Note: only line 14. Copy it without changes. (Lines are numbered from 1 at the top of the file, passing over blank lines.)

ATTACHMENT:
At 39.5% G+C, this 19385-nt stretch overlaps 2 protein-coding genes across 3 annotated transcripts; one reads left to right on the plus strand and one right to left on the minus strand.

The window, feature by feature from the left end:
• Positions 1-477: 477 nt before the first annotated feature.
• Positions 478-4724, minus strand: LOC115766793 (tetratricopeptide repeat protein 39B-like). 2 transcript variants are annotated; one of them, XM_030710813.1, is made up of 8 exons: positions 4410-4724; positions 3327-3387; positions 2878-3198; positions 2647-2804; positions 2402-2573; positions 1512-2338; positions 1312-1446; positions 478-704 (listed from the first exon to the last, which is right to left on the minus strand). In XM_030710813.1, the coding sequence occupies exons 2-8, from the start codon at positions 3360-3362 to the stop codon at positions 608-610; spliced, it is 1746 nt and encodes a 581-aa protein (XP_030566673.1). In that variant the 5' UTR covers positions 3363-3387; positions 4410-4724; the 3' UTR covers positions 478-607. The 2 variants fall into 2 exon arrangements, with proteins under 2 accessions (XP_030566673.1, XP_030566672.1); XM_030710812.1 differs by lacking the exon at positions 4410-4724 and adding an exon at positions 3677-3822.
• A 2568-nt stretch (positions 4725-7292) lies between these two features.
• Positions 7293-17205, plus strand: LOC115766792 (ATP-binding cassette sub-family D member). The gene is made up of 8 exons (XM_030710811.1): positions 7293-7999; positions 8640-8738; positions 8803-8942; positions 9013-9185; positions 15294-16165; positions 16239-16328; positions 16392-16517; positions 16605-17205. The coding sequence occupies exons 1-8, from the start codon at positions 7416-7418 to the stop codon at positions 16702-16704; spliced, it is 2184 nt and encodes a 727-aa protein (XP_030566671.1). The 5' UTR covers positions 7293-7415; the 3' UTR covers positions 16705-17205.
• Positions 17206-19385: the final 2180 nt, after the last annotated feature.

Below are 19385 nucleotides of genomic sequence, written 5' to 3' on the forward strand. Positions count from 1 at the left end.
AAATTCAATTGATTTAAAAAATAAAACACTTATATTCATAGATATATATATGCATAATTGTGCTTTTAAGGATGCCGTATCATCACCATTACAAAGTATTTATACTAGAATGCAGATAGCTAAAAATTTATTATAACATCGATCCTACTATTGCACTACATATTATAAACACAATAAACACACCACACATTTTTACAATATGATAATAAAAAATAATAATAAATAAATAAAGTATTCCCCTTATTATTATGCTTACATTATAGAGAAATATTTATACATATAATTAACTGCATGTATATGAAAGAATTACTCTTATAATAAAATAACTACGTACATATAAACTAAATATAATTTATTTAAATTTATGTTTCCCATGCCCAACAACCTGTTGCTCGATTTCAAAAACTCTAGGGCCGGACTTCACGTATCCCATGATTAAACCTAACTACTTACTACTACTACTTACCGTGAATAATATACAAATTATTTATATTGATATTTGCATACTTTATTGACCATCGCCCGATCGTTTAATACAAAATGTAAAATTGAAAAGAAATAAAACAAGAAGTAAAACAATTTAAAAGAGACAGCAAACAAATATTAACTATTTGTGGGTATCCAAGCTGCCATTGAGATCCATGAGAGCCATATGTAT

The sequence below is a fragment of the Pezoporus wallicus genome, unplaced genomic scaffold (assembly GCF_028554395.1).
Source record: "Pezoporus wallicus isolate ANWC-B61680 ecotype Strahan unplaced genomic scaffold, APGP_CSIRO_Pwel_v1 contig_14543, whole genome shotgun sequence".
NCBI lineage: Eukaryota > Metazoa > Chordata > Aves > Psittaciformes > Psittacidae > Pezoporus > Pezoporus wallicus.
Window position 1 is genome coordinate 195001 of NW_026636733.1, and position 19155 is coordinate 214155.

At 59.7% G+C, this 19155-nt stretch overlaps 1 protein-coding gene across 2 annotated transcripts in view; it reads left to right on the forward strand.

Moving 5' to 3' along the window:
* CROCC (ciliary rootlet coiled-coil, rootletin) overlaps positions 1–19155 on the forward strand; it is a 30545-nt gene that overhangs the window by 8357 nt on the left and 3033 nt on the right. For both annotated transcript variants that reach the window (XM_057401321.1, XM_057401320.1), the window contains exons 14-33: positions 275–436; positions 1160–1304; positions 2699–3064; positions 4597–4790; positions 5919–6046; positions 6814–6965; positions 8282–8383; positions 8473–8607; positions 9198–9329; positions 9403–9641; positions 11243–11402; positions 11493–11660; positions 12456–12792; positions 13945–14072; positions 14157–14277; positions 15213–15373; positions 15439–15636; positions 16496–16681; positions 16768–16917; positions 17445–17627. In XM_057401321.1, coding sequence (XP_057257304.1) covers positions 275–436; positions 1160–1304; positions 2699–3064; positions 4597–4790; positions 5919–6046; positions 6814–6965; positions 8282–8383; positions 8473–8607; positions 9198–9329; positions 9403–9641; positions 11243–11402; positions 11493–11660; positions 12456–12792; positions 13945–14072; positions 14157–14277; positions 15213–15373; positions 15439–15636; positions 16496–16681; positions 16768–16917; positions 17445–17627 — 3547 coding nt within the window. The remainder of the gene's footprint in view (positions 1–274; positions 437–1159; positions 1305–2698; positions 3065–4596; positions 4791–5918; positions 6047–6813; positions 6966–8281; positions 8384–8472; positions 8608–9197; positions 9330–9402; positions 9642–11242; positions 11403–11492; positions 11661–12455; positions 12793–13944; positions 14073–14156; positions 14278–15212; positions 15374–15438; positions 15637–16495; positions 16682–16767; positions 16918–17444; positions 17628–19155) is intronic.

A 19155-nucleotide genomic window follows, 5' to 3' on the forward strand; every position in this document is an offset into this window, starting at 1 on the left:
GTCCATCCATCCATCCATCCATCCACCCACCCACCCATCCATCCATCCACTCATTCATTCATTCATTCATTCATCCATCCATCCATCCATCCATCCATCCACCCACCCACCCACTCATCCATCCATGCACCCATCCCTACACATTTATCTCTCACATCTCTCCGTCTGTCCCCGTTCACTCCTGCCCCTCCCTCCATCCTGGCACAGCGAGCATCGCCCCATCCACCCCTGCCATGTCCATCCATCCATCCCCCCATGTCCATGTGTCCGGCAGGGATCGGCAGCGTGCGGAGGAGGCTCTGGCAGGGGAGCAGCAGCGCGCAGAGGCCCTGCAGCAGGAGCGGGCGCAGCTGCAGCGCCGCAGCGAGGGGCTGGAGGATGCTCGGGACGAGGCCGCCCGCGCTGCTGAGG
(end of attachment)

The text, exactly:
At 59.7% G+C, this 19155-nt stretch overlaps 1 protein-coding gene across 2 annotated transcripts in view; it reads left to right on the forward strand.